But, if you’re perched on a ledge in your sleeping bag, in a winter storm, with just an egg cup of gas left in the canister, and every second spent cooking exposes you to the cold of the night, then your life might depend on seconds and milligrams of fuel.
Somewhere between the two would be a three-person team at a high camp, resting before they are going for the summit, with rationed food and fuel, but who have to maximally hydrate.
Added into these efficiencies are size and bulk, and weight, important if you only have a 30-litre pack, but less so with a pulk or jeep, plus safety concerns about the process (dangers of both gas and petrol stoves).
The BTU trap
Very often, people get sucked into the BTU (British thermal unit) trap, wherein they simply judge a stove by just its BTU score, as in, an MSR Reactor (9000 BTU) must be better than a Jetboil Jetboil Zip (4500 BTU), or that both are trumped by an MSR Wisperlite (9500 BTU).
You will find hundreds of Youtube videos of people in their kitchens doing tests in which they boil a litre of water with X stove in order to prove it boils water faster than Y. This is a mistake.
Just as a Ford Mustang might appear to be better than a Ford Mondeo, when your aim is getting from A to B, five days a week, for the life of your car, why pick a car that increases your risk of dying fourfold, even if it’ll get you there a few minutes faster? Yes, it’s easy to produce a very fast car, but for what you gain in speed, you might lose far more (in the case of a Mustang, that might be your life).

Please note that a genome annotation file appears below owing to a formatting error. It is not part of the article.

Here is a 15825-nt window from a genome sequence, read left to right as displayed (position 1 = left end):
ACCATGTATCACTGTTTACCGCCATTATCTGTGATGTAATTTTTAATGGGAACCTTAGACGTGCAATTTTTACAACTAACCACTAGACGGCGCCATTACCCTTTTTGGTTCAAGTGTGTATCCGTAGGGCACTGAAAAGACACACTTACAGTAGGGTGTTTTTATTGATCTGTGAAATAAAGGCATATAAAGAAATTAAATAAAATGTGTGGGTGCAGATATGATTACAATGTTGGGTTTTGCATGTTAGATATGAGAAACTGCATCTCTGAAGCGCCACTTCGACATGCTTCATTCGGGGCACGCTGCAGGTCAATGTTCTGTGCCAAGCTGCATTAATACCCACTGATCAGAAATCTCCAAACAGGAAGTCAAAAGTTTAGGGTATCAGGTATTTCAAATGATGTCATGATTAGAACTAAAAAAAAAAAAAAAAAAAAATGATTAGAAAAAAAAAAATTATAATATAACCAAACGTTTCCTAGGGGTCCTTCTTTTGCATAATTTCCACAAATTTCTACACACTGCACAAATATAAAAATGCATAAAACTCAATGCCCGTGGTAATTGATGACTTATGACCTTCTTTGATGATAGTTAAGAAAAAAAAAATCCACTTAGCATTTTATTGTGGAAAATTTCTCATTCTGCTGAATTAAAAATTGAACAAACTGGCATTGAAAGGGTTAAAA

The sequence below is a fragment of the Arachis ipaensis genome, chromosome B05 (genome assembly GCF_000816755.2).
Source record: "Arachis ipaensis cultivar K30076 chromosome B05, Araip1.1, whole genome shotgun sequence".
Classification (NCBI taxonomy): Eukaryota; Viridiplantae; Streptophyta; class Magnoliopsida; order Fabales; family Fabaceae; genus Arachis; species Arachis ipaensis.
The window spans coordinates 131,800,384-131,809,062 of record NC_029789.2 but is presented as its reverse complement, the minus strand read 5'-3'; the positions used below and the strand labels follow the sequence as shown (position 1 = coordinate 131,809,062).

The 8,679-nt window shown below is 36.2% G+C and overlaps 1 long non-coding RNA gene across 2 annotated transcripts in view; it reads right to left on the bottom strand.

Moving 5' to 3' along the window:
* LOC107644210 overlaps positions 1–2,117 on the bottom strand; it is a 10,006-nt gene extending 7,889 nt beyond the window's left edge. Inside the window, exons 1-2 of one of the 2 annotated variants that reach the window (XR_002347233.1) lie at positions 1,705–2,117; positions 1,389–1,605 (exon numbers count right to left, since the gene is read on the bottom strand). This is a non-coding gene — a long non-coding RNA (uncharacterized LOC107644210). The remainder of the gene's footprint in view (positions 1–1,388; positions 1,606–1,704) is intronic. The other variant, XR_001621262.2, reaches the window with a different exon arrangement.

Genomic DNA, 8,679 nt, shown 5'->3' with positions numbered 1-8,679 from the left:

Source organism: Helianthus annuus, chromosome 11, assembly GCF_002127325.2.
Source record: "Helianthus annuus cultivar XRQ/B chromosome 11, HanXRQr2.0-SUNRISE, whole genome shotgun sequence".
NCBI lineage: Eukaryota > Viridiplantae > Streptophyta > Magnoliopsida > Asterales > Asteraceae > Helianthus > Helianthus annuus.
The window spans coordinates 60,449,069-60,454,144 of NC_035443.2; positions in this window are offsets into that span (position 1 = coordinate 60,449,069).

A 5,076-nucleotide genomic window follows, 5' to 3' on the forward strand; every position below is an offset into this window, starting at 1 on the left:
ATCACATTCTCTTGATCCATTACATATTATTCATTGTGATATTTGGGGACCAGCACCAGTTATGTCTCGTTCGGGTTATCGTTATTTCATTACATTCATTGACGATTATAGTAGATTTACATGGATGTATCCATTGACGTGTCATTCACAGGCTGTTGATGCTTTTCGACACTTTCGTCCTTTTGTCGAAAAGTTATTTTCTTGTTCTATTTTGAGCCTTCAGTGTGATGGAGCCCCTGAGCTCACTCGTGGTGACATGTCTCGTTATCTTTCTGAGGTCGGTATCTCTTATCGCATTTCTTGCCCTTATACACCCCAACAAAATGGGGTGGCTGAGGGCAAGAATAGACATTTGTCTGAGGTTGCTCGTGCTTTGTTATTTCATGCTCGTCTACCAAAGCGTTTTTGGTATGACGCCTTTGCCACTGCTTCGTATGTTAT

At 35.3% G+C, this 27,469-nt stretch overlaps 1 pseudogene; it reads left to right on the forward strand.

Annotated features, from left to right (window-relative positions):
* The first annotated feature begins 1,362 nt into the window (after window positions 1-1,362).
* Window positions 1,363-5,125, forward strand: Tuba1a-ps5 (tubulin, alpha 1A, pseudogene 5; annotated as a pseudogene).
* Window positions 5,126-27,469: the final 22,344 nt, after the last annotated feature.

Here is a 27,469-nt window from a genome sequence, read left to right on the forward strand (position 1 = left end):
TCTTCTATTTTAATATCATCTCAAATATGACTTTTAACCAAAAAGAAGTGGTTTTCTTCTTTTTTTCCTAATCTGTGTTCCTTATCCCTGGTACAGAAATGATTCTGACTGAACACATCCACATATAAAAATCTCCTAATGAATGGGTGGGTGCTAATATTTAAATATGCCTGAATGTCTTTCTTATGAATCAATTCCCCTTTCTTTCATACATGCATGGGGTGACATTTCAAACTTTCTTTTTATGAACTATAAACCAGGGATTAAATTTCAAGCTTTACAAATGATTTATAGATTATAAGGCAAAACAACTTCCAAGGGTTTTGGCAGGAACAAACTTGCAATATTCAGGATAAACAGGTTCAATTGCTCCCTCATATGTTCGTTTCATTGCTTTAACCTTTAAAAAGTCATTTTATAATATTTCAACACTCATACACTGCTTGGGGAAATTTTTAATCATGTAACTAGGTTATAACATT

Put it another way, a Falcon space rocket produces 109,941,300,000 BTUs, but it can’t do it for long, plus it’s crap at making a nice cup of tea. A humble Trangia, on the other hand, pumping out a pedestrian 3500 BTU, will do so pretty much forever (as long as you add spirit every half an hour).
And so, it’s best to see BTUs like you do the top speed of a car, and work out if you’re thing is formula one, or driving from London to Cape Town; generally, it’s the latter.
Before I go on, I’m going to break stoves into three tiers, as as to help you better understand how to get what you want:
- Tier one: Summit stoves.
- Tier Two: ABC mountain stoves.
- Tier Three: Static camping or basecamp stoves.
Tier three Stoves (Basecamp stove)